Expect to take at least two years to go from welding newbie to American Welding Society Certified Welder. A junior college Certificate of Completion welding course is two semesters full-time, or 10 units of coursework. With this certificate, students are qualified for an apprenticeship or internship, rather than a full-time entry-level job. Welding apprenticeships range from 6,000 to 8,000 hours long, equalling three to four years at 2,000 hours per year. Some junior colleges, such as Cerritos College in the Los Angeles area, offer more in-depth welding programs that lead to different welding certifications, such as arc welding and tungsten gas arc welding. These take three to four semesters to complete, so you could be qualified for an entry-level job in about two years of full-time study. Alternatively, you can prepare for employment more quickly through an intensive vocational program at a trade school. For instance, Ohio’s Lincoln Electric Company offers a comprehensive program that prepares people for a welding career in just 20 weeks and 600 hours of hands-on instruction.

How much is welding training?

The cost of welding training depends on where you take your classes and how quickly you want to complete the program. In general, junior college welding classes are the least expensive, but may take longer; trade schools offer intensive classes that lead to certification more quickly, but are more expensive. For example, Cerritos College, a junior college in Los Angeles that offers a welding training course, charges an average of $46 per unit; most of their welding certificate programs require 19 units of coursework, so cost about $875 each to complete. Pro-Weld, an on-site welding school in Idaho, offers three different welding courses. The 36-week welder fabrication and the 24-week gas tungsten arc welding courses each cost an average of $3,300, while pipe welding costs an average of $2,500 for a 24-week session or an average of $4,500 for a 52-week session. The 20-week comprehensive program at the Lincoln Electric Company in Ohio costs an average of $9,500. Many programs require students to purchase approximately $120-$200 worth of personal welding equipment in addition to textbooks or other class material fees.

How many types of welding are there?

Welding is a method of fusing together two or more pieces of metal using electricity or flame. Welding is used to construct buildings, make metal sculptures, build and repair cars, make gates and furniture, and for many other practical and aesthetic uses. There are multiple types of welding. Here is an overview of the most popular methods:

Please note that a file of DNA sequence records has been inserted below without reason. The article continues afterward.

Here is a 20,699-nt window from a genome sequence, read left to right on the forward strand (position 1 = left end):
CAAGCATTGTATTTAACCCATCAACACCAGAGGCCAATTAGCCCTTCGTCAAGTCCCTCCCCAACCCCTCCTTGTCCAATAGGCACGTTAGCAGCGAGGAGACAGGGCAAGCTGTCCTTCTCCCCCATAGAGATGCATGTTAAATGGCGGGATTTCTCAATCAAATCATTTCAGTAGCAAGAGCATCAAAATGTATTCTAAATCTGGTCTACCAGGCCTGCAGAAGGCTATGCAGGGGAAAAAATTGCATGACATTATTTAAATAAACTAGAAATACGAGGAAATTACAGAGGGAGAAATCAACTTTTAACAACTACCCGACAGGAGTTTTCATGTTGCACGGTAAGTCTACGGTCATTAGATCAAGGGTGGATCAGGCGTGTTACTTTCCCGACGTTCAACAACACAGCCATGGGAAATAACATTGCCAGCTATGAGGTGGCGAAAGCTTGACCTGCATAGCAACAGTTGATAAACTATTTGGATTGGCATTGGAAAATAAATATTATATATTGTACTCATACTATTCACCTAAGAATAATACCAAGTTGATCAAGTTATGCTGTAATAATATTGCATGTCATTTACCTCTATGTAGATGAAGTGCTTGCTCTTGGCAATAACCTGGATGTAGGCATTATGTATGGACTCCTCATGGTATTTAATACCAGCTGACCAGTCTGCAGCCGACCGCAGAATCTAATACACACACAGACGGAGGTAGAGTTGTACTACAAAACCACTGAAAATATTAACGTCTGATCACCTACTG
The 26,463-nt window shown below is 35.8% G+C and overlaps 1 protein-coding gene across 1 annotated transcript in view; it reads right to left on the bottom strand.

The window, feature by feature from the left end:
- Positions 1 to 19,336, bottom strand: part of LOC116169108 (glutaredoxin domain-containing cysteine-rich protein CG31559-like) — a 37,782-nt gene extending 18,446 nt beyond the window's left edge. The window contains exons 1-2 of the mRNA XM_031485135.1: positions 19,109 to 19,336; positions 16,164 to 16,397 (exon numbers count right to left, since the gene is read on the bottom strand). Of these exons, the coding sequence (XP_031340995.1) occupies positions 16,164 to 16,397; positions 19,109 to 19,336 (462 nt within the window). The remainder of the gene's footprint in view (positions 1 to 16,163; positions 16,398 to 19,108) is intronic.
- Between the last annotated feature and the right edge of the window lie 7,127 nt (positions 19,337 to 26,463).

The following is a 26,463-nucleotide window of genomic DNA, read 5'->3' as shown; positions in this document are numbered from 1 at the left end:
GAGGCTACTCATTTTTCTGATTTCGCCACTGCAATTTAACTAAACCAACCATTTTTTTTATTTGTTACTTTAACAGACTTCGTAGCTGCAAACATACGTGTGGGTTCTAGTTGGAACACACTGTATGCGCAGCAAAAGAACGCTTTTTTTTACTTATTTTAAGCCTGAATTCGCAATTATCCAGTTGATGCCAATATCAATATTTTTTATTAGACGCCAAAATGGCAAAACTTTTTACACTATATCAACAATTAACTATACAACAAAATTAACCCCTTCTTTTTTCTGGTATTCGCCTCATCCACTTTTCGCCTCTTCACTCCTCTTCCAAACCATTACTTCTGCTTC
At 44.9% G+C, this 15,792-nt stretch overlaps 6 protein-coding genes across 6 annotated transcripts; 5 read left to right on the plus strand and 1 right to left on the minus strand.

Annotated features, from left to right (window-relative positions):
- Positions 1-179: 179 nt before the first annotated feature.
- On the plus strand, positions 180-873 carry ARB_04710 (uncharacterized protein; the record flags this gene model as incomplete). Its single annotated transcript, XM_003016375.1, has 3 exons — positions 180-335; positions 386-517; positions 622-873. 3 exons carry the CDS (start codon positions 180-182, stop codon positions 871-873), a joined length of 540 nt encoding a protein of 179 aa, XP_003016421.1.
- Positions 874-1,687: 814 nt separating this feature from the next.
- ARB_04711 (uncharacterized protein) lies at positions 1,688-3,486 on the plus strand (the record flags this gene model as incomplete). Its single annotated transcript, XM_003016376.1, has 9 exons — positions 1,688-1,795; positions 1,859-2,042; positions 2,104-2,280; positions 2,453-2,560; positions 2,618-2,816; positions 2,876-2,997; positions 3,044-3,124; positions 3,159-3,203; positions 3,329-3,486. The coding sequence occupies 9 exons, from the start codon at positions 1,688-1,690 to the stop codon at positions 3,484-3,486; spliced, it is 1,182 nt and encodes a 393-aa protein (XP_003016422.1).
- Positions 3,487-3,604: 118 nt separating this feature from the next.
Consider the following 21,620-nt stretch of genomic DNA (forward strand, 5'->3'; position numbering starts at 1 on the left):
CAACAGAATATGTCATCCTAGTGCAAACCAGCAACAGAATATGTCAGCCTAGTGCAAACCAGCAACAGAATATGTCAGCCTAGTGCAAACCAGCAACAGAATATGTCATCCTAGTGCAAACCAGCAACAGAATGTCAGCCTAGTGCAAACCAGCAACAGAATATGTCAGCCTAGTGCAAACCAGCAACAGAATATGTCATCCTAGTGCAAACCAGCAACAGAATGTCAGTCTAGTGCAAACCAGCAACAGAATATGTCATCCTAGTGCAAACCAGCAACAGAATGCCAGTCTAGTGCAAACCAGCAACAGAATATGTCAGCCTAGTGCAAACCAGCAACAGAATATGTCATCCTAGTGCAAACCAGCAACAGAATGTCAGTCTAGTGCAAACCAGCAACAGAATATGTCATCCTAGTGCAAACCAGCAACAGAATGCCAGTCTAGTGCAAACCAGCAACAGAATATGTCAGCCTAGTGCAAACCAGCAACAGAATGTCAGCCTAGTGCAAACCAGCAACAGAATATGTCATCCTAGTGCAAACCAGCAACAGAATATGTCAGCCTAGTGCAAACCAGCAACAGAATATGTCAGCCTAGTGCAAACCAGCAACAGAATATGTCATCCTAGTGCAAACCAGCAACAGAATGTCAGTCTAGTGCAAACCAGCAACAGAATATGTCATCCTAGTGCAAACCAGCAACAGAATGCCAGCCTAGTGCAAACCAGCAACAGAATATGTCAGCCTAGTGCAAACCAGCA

• Stick welding: Formally known as shielded metal arc welding, stick welding uses extreme heat applied at the seam of two separate metals to melt them together. A third (intermediary) metal may also be incorporated for added strength. As the metals cool, they are bonded together.
  • Metal inert gas (MIG) welding: Formally known as gas metal arc welding, MIG welding uses a tool to feed metal wire into the weld puddle while an electrical arc melts the wire, which will fuse to the base metal upon cooling.
  • Tungsten inert gas (TIG) welding: Formally referred to gas tungsten arc welding, TIG welding is a similar process MIG welding, but instead of using a tool that continuously feeds metal wire into the weld puddle, the welder must hold and manually feed the stick.
  • Gas welding: A mix of flammable gas and oxygen is used to heat metal to the melting point.
  • Forge welding: Forging metal is an ancient art that involves heating two pieces of metal until they are molten, then hammering them together.

Where can I take welding classes?

Your options for welding classes depend on where you live and whether you’re willing to travel. Many skilled professionals offer private or group welding classes across the U.S. Some high schools offer classes for teens, but many people learn from a private trainer or in a junior college or vocational school. Students learn basic welding, machining and fabrication processes, including using gas and arc welding equipment, and qualify for an apprenticeship or internship. Other colleges as well as vocational schools have two-year associate’s degree programs that prepare you to take the welding certification exam and seek full-time employment.